While the dogma was only made definitive in by Pope Pius XII in 1950 (Munificentissimus Deus), the tradition of Mary’s assumption after her death at Ephesus is an old, old one that, as demonstrated by early-fourth century Ethiopian apocrypha (Liber Requiei Mariae(The Book of Mary’s Repose), pre-dates the Bible.
But I’m not interested in apologetics or in re-arguing sola scriptura, an idea which, ironically enough, is also not found in scripture. I believe in the Assumption of the Blessed Virgin Mary not because my church tells me to, or because I am particularly pious. I believe it because of scripture and science, and frankly, for me science has the edge in the argument, because of microchemerism. Learning that every child leaves within his mother a microscopic bit of himself — and that it remains within her forever — made the dogma of the Assumption a no-brainer for me.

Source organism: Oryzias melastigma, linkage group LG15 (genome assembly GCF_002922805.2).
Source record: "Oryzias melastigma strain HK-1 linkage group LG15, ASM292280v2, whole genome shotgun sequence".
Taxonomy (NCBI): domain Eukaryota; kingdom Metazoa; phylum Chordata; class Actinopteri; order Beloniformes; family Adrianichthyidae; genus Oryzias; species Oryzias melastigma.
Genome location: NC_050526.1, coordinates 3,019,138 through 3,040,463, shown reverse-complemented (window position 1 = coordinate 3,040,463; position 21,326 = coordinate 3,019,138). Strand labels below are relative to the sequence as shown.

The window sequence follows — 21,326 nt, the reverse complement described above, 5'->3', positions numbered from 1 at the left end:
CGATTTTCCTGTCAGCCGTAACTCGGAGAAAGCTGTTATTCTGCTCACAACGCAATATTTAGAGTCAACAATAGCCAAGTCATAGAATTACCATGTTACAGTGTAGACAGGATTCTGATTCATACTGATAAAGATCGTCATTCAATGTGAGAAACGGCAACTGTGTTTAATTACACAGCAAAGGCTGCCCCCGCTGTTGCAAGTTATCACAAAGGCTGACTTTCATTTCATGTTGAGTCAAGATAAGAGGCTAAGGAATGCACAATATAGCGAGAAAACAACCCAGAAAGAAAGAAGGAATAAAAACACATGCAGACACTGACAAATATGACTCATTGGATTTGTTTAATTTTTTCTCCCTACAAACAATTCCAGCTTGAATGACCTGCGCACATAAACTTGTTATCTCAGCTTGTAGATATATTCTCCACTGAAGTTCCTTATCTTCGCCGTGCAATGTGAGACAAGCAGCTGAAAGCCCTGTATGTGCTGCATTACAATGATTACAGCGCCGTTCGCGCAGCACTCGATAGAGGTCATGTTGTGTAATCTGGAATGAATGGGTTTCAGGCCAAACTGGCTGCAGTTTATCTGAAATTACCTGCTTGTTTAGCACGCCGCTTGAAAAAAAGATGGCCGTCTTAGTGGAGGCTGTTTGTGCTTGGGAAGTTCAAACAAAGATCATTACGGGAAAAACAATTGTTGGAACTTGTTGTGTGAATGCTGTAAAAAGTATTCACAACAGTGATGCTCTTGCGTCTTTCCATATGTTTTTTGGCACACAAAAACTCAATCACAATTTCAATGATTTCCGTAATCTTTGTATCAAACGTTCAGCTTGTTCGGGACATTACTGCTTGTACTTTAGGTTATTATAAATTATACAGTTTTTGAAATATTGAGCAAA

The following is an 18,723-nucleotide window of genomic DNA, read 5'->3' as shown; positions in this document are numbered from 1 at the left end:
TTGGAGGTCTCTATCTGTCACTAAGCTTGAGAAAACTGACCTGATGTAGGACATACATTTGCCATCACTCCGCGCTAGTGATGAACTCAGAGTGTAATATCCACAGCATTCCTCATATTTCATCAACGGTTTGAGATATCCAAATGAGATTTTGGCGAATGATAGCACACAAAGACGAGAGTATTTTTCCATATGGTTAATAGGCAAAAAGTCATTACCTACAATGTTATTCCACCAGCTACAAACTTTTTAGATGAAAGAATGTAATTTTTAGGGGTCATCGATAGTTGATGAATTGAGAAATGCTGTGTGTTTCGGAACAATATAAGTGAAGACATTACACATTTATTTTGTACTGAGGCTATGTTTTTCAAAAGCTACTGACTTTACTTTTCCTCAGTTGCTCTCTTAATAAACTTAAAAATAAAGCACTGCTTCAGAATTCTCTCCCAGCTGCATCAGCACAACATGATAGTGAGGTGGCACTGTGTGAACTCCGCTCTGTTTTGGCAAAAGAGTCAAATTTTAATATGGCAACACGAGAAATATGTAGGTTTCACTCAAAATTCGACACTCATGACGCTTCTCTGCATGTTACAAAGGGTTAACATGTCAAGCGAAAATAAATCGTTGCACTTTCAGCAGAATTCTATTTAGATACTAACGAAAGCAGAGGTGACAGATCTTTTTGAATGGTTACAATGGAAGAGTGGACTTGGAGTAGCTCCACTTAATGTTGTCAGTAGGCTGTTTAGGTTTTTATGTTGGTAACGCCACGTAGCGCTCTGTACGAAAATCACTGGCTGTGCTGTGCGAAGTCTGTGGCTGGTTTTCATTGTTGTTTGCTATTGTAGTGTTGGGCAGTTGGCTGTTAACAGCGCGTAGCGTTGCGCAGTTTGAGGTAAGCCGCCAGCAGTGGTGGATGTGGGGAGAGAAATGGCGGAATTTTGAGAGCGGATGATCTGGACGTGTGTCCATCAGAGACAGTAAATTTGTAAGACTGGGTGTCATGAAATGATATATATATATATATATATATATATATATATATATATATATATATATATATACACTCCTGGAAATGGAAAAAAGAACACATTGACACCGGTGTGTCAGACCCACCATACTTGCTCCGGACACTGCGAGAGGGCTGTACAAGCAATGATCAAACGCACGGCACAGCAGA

In Psalm 16 we read a curious reference to body and soul:
And so my heart rejoices, my soul is glad;
even my body shall rest in safety.
For you will not leave my soul among the dead,
nor let your Holy One know decay.
Christ’s divine body did not undergo corruption. It follows that his mother’s body, which forever contained a cellular component of the Divinity — and a particle of God is God, entire — would not be allowed to corrupt as well, but would be taken into heaven and reunited with Christ. Mary was a created creature and moral. But she was no mere mortal; she could not be, once the particles of God had entered her chemistry.
You should read the rest.
Seriously, you should.
It should make you look at our Holy Mother in a different way. And if it doesn't, you should seriously ponder why that might be.